Nick Name: Two-Gun Bob
Birthday: January 22, 1906
Died At Age: 30
Sun Sign: Aquarius
Also Known As: Robert Ervin Howard
Born in: Peaster
Famous as: Pulp Fiction Writer
Quotes By Robert E. Howard
father: Dr. Isaac Mordecai Howard
mother: Hester Jane Ervin Howard
Died on: June 11, 1936
place of death: Cross Plains
Cause of Death: Suicide
education: Howard Payne University, Brownwood High School
Who was Robert E. Howard?
Legendary pulp fiction writer and the creative genius behind the world famous fictional character ‘Conan the Barbarian’, Robert E. Howard was one among the greatest writers of adventure and fantasy stories. In a writing career that thrived for over a period of twelve years, Howard authored more than hundred stories that have been published in various pulp magazines of his time. Known as the ‘Father of Sword and Sorcery’, Howard was responsible for the creation of the sub-genre of this kind of fiction, which is also called heroic fantasy. His character of Conan has been compared to the likes of Tarzan, Dracula, Sherlock Holmes, Batman and James Bond. This prolific writer was one of the most gifted and skillful storytellers of his time and even to this day, is a highly read author, whose works are still being printed for publication. Till date, his work is inspirational for the new generation of fantasy and pulp fiction writers.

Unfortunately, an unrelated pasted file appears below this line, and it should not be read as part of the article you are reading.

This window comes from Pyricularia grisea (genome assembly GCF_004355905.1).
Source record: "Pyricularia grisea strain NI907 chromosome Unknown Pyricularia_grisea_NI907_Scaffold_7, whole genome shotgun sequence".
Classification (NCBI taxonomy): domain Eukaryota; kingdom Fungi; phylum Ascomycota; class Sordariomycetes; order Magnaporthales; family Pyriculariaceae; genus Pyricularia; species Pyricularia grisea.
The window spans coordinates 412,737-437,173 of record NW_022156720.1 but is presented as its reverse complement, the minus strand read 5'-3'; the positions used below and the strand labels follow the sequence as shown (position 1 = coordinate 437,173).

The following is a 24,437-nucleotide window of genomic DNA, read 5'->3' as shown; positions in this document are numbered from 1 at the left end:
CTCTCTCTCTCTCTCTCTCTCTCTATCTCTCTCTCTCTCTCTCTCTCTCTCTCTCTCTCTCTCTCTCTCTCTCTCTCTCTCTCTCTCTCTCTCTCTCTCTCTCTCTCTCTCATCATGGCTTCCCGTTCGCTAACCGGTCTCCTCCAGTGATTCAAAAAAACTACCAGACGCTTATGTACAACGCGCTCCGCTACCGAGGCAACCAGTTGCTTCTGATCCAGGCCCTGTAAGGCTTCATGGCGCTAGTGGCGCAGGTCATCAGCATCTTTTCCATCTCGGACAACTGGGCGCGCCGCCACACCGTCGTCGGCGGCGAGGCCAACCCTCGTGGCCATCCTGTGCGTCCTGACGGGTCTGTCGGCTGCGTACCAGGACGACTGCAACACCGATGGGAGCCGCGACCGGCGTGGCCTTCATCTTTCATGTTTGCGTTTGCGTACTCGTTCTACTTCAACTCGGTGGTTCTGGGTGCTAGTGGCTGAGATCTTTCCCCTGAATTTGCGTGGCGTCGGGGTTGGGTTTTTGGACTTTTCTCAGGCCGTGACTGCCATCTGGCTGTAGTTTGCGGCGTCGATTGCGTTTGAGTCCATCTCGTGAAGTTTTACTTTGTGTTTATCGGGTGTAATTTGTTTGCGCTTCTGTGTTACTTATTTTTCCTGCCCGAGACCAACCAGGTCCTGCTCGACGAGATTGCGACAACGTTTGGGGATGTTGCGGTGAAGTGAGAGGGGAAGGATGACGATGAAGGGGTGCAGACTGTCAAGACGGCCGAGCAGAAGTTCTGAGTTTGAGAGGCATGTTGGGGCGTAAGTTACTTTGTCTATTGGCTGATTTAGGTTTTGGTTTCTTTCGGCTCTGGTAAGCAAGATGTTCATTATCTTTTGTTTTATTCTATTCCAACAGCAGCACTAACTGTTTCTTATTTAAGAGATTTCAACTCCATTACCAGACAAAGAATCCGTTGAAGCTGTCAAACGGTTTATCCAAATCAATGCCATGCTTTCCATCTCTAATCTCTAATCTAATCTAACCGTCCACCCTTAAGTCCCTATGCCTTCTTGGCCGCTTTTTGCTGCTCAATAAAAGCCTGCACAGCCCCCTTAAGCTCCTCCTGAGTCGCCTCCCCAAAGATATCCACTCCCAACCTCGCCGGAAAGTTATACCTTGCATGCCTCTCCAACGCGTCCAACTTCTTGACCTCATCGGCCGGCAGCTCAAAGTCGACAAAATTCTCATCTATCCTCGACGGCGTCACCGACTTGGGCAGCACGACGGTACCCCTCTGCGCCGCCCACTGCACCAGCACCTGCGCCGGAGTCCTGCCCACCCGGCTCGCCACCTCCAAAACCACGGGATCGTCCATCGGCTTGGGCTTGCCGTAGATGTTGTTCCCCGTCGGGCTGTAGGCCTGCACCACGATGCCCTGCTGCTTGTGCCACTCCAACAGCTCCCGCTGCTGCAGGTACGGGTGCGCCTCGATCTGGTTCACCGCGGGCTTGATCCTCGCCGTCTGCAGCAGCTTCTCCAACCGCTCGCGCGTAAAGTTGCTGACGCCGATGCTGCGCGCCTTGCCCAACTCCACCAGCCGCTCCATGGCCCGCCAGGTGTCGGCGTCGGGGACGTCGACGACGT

Childhood & Early Life
Robert E. Howard was born on January 22, 1906 to travelling country physician, Dr. Isaac Mordecai Howard and Hester Jane Ervin Howard in Peaster, Texas. Due to his father’s work profile, he travelled and resided in several of parts of Texas in his early life.
His mother played a significant role in his intellectual growth and inculcated in him a passion for literature and poetry. Though he was a voracious reader, he loathed attending school.
Since he was nine years old, he developed interest in writing and dreamt of becoming a writer. He had by this time authored several short stories and historical fiction.